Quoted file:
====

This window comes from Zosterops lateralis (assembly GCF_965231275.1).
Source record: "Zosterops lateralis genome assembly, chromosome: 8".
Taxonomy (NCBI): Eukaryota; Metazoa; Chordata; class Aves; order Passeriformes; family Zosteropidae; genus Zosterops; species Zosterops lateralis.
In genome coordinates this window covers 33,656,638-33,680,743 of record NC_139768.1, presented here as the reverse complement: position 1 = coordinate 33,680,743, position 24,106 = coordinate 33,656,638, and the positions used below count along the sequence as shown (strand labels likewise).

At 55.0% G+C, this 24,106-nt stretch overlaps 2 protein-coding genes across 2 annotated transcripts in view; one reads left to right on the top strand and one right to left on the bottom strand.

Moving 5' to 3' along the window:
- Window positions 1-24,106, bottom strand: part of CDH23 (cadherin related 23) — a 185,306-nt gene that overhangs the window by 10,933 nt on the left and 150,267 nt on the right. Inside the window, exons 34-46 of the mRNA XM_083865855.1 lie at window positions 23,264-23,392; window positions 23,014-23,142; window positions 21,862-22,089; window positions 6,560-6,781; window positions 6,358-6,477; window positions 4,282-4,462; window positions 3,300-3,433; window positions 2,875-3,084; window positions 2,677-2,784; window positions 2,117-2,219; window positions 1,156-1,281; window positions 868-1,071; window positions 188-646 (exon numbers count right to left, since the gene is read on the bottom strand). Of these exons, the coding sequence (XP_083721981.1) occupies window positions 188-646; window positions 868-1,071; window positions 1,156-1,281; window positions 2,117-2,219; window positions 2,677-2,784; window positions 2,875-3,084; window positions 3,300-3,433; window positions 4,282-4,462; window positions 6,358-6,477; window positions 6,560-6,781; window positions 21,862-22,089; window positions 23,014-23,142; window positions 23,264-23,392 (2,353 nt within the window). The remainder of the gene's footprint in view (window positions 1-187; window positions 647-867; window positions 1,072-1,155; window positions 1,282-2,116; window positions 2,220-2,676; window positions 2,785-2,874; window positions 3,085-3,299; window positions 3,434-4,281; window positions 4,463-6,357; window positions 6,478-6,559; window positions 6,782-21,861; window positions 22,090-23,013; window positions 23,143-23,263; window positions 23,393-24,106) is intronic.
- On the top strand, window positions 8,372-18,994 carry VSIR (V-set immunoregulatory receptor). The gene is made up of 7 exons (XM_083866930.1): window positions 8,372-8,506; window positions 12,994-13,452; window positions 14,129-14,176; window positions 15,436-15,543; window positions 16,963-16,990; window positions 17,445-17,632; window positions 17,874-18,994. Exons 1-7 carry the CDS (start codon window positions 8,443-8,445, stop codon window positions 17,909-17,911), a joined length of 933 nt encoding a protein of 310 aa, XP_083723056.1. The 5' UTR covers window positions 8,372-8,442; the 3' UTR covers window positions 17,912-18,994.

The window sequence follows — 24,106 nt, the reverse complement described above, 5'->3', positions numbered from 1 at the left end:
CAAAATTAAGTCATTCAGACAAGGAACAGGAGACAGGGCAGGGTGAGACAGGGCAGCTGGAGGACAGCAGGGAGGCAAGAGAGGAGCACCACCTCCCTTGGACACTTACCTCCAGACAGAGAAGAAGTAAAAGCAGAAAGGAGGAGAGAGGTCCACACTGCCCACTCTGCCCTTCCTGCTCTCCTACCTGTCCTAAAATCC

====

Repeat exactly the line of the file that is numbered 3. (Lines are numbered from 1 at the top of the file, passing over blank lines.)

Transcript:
Taxonomy (NCBI): Eukaryota; Metazoa; Chordata; class Aves; order Passeriformes; family Zosteropidae; genus Zosterops; species Zosterops lateralis.